Last night, after the late news was over and everyone else in the house was asleep, I switched to C-SPAN's Book TV and caught most of a presentation given by Marji Ross, President of Regnery Publishing. Last night's presentation was a broadcast of a talk she gave in November at the Heritage Foundation.
The title of Ross's presentation was "Seven Surprising Secrets of Best-Selling Female Authors...and How Your Future Happiness Might Depend on Them." Her talk really was a celebration of women in a positive way--not anti-male at all -- which I found uplifting. She spoke candidly about how she worked through the grief of losing her husband, how she is open and honest with her daughters, and how she is a champion for publishing books with a conservative slant.
The primary focus of her talk, however, wasn't on her conservative politics, but on what she has learned after years in the publishing industry about the traits that successful women writers share. I'm always trying to learn from others who are much more experienced and wiser than I am, so I grabbed a notebook and pen and took notes.
The following are the highlights of her talk--at least what I jotted down late last night -- about traits shared by successful women writers and publishers.
* Understand the value of building relationships (vs networking). Networking has come to mean what can I get from you in exchange for giving you something I have, where building relationships is more long-term and personal.
* Like to communicate and share their experiences with others. More women belong to book clubs than men, for example.
* Know they need character to have integrity. They listen to their internal moral compass. Women remind society to stay on the right trail.
* Look for win-win solutions. Success is not finite; success breeds success.
* Know that little things matter, but they don’t lose sight of the big picture.
* Understand that service is strength. Serving others doesn't make a person weak; it can make them indispensable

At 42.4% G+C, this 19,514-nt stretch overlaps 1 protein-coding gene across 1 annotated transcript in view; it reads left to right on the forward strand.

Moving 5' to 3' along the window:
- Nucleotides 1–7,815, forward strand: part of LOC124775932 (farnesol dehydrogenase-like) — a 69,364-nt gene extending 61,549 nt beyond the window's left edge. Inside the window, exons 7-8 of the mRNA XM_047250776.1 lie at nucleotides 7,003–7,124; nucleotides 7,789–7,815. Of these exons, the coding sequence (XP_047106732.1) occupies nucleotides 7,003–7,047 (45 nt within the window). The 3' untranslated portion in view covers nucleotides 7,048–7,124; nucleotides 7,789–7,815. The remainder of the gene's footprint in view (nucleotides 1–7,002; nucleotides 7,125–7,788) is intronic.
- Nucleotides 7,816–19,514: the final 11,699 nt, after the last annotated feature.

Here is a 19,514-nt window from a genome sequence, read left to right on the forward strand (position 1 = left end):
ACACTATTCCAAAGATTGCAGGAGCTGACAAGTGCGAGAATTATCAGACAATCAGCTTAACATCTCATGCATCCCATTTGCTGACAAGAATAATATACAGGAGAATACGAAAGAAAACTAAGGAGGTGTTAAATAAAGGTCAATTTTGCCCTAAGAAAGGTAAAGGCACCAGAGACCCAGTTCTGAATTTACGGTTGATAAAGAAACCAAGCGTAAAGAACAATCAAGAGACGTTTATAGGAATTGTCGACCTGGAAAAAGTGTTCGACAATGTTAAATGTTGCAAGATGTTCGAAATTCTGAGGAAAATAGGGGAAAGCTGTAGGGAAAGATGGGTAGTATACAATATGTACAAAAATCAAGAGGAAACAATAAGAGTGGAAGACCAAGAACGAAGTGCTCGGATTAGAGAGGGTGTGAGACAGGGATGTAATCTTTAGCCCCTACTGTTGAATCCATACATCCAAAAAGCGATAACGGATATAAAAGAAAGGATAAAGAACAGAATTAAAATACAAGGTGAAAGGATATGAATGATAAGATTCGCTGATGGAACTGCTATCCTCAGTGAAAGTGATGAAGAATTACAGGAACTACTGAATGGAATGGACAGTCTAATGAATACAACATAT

* Celebrate differences between men and women.
* Be trustworthy and supportive.
* Embrace the success-breeds-success philosophy.
* Be problem solvers rather than just problem spotters.
* Volunteer to overcome depression and lonliness.
* Figure out what they believe in, write it down, and share it with their families. The act of writing down one's beliefs will help clarify them.
* Always bring a pen and paper (or iPad) to take notes.
* Be a person of character and live a life of integrity.
* Avoid chasing success only to leave happiness behind.
* Bring passion to your work.
* Be on a mission to reach people rather than just selling books. As you reach people, books will sell.
* Be an expert in something. Find your niche.
* Realize that books are changing their role in society. While e-books may continue to grow in popularity and sales, physical books will gain value as gifts.
As I re-read my notes this morning, I decided to share them with my readers. I agree with Ross that sharing experiences with others and building relationships is important, as well as is being supportive and embracing the success-breeds-success philosophy.
So, what do you think? Do you agree with her observations and suggestions? Are there any traits you would add?